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Coated Bolts as an Alternative to Stainless Steel Boltsseparator

Corrosion of underground systems is one of the most destructive and expensive problems facing waterworks projects today. A “solution” in one part of the country may be totally ineffective in another. There are many ways of dealing with corrosion; but, in order to deal with the problem, it is important to understand what causes the problem

At the most basic level, you must have three things in order to have corrosion. They are: 1. dissimilar metals, 2. a common electrolyte, and 3. electrical contact.

  1. Dissimilar metals are often shown in “galvanic series.” For example:

    The Galvanic Seris Chart, created by Daniel Overbey

    Generally, when you have two metals, the metal on the upper end of the series will be sacrificed to the metal at the lower end of the series. These series are not absolute however. Metals in a galvanic series can be rearranged when exposed to a different environment. Unfortunately, you don’t need two completely different metals to provide an anode and a cathode. It is possible to have anodes and cathodes in a single piece of metal. That is why a piece of steel will corrode when exposed to the atmosphere.

  2. A common electrolyte allows the transfer of ions from the anode (sacrificed material at the upper end of the galvanic series) to the cathode (protected material near the lower end of the galvanic series).

  3. The dissimilar metals must be in electrical contact with one another so that there is a return path for the current that is generated between the different metals.

That is where protective coatings come in. You have this with fusion bonded epoxy coated appurtenances (fittings, valves, hydrants, …). The tightly adherent epoxy coating separates the metal of the fitting from the electrolyte and, as a result, protects it from corrosion.

Another way of protecting an underground system is to force an unimportant component of the system to corrode. That is where sacrificial anodes come into play. The sacrificial anode (usually zinc) is placed in electrical contact with the metal component that is being protected. Over time the anode corrodes away but the protected metal component remains relatively unscathed.

One of the metal components in a system that must be addressed is bolting. Bolts in valves. Bolts in hydrants. Bolts at joints. The list goes on. If the bolts deteriorate it doesn’t matter how protected the rest of the pipeline might be. Usually within an appurtenance like a valve the bolts are coated and protected in a manner that is similar to the coating of the iron castings that make up the appurtenance.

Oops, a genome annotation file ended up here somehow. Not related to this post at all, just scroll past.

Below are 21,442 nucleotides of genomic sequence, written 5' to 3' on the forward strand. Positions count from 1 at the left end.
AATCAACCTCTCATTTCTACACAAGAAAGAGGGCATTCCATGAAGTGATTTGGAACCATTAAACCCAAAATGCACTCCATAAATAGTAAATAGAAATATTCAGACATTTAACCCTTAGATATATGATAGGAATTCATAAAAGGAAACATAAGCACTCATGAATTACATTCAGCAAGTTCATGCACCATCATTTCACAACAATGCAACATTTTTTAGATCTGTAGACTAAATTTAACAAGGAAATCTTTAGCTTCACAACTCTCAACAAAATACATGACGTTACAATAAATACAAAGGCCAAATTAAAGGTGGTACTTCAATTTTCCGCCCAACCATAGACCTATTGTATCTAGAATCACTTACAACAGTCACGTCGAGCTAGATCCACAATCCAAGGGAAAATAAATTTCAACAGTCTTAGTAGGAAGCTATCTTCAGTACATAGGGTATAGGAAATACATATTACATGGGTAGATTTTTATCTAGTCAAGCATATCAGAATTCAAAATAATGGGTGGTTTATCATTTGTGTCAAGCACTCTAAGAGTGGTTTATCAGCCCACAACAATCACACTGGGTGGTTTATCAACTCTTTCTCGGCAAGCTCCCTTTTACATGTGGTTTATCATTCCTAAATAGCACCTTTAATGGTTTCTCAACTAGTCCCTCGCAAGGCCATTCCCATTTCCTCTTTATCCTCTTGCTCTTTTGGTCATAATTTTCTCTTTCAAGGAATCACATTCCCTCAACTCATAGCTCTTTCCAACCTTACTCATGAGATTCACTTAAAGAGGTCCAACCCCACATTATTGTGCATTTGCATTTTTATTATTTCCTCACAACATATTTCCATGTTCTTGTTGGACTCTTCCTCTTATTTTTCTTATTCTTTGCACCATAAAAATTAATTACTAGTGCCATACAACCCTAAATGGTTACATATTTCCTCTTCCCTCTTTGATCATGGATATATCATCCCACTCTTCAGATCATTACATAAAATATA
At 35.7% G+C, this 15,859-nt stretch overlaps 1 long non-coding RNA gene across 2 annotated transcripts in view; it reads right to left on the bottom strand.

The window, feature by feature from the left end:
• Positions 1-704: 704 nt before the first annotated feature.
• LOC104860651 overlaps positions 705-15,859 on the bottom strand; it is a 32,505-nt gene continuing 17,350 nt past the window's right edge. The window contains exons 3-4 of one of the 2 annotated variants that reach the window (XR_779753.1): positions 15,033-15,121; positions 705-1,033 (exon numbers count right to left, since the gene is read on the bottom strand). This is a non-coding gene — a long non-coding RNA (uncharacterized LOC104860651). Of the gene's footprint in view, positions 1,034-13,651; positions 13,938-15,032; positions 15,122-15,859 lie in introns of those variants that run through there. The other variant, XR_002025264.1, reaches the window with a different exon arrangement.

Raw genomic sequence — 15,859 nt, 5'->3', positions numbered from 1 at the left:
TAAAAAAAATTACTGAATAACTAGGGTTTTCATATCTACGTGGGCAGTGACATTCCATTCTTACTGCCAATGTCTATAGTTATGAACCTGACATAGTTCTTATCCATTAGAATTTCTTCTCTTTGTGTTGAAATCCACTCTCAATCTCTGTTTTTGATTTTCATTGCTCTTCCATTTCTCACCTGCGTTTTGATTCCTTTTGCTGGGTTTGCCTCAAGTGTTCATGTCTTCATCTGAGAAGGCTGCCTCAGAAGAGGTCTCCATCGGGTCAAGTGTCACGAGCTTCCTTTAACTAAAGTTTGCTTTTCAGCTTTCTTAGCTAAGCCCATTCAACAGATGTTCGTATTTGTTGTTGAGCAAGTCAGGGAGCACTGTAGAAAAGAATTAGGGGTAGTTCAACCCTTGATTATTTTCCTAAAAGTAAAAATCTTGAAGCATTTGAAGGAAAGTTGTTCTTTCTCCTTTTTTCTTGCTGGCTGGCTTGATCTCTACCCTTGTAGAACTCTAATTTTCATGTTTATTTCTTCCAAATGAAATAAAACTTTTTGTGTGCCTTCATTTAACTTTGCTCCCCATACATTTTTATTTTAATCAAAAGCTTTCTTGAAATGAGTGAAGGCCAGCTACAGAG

Corrosion studies in the past have demonstrated that even a poor coating is better than no coating at all. As a result, uncoated bolts corroded before asphalt coated fittings or restraints. Recently there has been a dramatic increase in the requirement of stainless-steel bolts at mechanical joints and/or restraints. This is a reaction to issues with corrosion of uncoated bolts that lead to failures.

There is good and bad with the use of stainless-steel bolts. The good is that the bolts are protected from long term corrosion because they are very cathodic (lower end) in most galvanic series. The bad is that using stainless-steel can cause corrosion of iron or steel components. If these components are coated, any kind of flaw (like a chip or scratch) in the coating will result in concentrated attack at the flaw because you have a very small anode (metal at the coating flaw) being sacrificed to a relatively large cathode (stainless-steel). While forcing corrosion to a sacrificial component (sacrificial anode) prolongs the life of a system forcing corrosion of iron pipeline components in order protect stainless-steel bolts can decrease the life of a system.

What is the alternative? Coated bolts are a very viable alternative to stainless-steel bolts. Remember, as mentioned earlier, any coating of steel bolts is better than no coating at all. It then stands to reason that a quality, tightly adherent coating on a bolt is better still.

At EBAA Iron, Inc we can provide steel bolts that have been coated by Metal Coatings Corp in Houston, TX. Their coating, FluoroKote#1®, is really a coating process that utilizes a metallic base coat with the fluoropolymer coating on top of that. The coating is incredibly durable and has been subjected to a battery of tests to demonstrate how it protects a bolt from corrosion. The following picture reveals how this coating improves a steel bolt’s resistance to corrosion when compared to plated or uncoated steel bolts.

FluoroKote Testing of B-7 STud Bolts

You can find more information about FluoroKote#1 at https://www.metcoat.com/fluorokote-1.htm

Another bad for stainless-steel is that the material is very expensive. Especially when compared to regular steel. A stainless-steel bolt can cost almost TEN times as much as a standard steel bolt. On the other hand, a FluorKote#1 coated steel bolt costs just under TWICE that of a standard steel bolt. That is a considerable savings for a very durable and corrosion resistant bolting system.

The Galvanic Series Chart created by Daniel Overbey
FluoroKote#1® is a registered trademark of Metal Coatings Corp in Houston, TX
Information taken from NACE Basic Corrosion Course, Copyright 1970 by the National Association of Corrosion Engineers, Houston, TX and from FluoroKote#1 brochure from Metal Coatings Corp in Houston, TX


Since introducing its first patented product in 1968, EBAA has continued to lead the way in innovative products for the water and wastewater industry that are engineered to save time and money. EBAA is the only manufacturer of the world famous MEGALUG® Mechanical Joint Restraint. EBAA specializes in water and waste-water pipeline joints and is 100% MADE IN THE USA.